Thirdly, I'm just talking about scotch. I appreciate some of you might like a nice bourbon or irish whiskey, but that ain't scotch. For those of you that are confused about the difference, lemme try to explain.

Scotch? Whiskey? Huh?:
Uh, yeah it's confusing. And we can't do Venn diagrams on this site. But maybe this will help.

Category:subcategory
All drinks: milk, water, booze, sodas, etc.
All booze: beer, wine, vodka, whiskey, gin, tequila, etc.
All whiskey: whisky, irish whiskey, japanese whiskey, bourbon, american whiskey, scotch, canadian whiskey, etc.
All scotch: just scotch, from Scotland. If it comes from a distillery on the <MAP>., then it's probably scotch.

Scotch is a particular whiskey that only comes from Scotland.

Scotch is actually a lot of variety within a relatively small area. But you can buy a few different scotches from a few areas and use that to develop a taste and understanding of things. Most of the bottles below are relatively cheap and nice introductions. Here are some good, inexpensive scotches that you can use to learn about the range of flavors available to you.

How to Drink Scotch Part 1: Water? Ice? Food?:
I know there are lots of varied feelings about this issue. For me, I'm mostly neat (which means no ice). I will, occasionally, splash some water into a scotch. But mostly, no water unless the scotch seems to want it (like a spicy Abelour or CompassBox). I don't eat while I drink. Period. I don't want the food I'm eating to cloud or distort the scotch. Others feel differently about this, but for me, as I try to learn: I don't eat while drinking. Also, I don't do ice...cold kills/hides too many of the flavors, however I know that's how others like it. My feeling is that if you need ice to make some scotch palatable, then you might have the wrong scotch for you.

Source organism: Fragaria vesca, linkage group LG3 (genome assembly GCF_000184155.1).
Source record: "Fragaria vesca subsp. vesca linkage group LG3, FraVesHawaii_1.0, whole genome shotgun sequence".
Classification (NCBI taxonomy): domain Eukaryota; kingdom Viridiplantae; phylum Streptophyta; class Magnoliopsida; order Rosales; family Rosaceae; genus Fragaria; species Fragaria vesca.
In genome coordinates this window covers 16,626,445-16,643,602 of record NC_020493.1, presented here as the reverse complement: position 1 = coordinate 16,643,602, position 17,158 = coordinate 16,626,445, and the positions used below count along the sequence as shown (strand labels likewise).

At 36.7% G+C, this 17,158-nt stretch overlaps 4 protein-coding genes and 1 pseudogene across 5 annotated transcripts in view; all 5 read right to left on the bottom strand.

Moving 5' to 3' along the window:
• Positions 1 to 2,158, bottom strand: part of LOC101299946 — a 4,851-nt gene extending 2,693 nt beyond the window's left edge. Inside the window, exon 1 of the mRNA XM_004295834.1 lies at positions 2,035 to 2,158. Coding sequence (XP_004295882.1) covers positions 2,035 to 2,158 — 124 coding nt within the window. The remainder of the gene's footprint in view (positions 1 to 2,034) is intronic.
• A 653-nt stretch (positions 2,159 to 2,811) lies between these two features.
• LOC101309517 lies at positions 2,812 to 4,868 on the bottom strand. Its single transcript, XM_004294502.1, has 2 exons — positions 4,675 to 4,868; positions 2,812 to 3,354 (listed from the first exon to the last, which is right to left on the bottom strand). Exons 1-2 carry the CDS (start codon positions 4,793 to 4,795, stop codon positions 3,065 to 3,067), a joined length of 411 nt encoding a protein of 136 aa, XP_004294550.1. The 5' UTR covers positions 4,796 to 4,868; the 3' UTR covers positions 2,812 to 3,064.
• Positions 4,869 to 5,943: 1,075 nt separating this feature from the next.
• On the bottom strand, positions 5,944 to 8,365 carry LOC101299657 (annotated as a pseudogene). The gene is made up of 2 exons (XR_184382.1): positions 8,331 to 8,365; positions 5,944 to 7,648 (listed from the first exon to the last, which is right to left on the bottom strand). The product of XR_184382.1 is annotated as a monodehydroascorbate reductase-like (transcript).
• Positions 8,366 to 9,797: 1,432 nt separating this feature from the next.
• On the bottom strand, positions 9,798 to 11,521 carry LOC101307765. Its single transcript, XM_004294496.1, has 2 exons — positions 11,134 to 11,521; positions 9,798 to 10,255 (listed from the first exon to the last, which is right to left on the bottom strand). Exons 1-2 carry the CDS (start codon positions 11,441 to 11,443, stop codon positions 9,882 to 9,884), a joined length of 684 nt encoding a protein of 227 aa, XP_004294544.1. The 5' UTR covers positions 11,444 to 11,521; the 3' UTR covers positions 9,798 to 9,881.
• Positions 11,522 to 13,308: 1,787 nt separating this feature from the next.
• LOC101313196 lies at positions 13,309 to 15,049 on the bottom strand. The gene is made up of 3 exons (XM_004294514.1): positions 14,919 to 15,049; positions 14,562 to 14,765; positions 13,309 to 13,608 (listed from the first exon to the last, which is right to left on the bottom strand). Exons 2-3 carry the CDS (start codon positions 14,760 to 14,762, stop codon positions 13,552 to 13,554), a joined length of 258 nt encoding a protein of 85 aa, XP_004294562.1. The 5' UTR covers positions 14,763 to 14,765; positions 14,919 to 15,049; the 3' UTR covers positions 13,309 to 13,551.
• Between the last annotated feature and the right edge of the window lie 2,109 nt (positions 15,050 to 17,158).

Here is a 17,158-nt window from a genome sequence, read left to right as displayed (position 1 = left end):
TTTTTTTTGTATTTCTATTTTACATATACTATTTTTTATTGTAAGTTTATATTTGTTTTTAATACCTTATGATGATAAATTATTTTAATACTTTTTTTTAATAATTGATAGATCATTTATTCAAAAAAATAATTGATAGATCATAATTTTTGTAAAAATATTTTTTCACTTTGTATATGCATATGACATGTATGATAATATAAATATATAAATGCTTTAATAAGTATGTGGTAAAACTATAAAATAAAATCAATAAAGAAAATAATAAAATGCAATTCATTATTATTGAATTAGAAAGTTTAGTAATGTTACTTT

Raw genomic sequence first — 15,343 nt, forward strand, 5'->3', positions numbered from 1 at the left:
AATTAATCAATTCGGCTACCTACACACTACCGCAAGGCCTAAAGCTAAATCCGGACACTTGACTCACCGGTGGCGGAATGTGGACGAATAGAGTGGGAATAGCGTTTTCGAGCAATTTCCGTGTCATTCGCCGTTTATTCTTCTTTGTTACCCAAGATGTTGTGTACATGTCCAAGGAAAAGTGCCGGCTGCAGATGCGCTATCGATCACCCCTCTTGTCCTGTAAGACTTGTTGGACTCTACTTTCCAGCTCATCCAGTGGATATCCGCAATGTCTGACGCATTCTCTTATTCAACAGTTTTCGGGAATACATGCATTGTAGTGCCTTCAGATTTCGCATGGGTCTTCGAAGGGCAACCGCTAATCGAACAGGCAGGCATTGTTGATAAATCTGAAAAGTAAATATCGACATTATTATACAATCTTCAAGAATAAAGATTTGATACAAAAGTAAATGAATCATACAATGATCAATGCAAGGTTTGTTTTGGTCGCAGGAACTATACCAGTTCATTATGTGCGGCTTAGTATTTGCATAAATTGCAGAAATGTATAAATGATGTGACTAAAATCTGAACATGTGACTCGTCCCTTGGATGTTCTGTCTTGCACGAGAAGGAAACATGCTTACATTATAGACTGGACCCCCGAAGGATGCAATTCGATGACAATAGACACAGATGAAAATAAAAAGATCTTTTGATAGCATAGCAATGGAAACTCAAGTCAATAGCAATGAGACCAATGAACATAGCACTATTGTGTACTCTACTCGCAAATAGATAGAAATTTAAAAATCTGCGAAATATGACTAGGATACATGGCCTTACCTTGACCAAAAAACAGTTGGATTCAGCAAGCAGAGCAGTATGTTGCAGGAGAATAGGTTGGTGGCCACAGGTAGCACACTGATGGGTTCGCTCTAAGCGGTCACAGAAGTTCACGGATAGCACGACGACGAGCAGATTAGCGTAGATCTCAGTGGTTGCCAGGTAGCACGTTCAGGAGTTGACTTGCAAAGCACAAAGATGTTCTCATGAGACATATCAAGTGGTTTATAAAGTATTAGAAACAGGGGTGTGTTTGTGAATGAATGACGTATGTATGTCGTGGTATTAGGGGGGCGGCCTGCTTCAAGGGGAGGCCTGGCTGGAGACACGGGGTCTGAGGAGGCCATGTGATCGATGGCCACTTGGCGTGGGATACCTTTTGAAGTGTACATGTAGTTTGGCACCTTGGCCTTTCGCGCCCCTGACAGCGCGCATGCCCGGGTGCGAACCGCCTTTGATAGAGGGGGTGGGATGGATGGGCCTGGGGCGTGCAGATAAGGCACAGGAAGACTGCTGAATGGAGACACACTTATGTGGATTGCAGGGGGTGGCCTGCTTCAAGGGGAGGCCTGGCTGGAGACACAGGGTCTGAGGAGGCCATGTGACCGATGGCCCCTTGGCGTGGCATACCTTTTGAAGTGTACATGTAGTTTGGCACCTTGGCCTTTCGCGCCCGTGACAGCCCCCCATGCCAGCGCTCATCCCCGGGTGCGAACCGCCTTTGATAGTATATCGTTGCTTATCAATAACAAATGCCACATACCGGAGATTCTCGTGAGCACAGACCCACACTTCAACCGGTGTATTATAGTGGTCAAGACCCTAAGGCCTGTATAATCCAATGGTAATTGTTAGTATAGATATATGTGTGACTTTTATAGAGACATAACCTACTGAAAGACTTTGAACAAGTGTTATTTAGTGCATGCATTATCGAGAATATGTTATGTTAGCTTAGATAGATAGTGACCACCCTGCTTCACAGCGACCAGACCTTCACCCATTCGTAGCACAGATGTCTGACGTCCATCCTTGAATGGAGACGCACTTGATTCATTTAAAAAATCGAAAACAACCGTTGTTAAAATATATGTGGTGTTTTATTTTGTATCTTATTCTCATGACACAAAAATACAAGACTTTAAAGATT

How to Drink Scotch Part 2: Meta:
Suppose you run about and buy 3 bottles of scotch. How should you drink them? In what order? Well, good question. I like comparisons. I like take a splash of one and sip it gone, then try a different scotch and take a splash of that. Sometimes I might go with one scotch for the night, trying to get a feel for it. I don't think it's right or wrong to switch between two or three bottles, sipping splashes away. But comparison will allow you to start picking out peaty or floral flavors more easily. You'll see which scotches are more sweet or spicy through comparison and tasting.

How to Drink Scotch Part 3: Glass? Paper cup? Shoe?: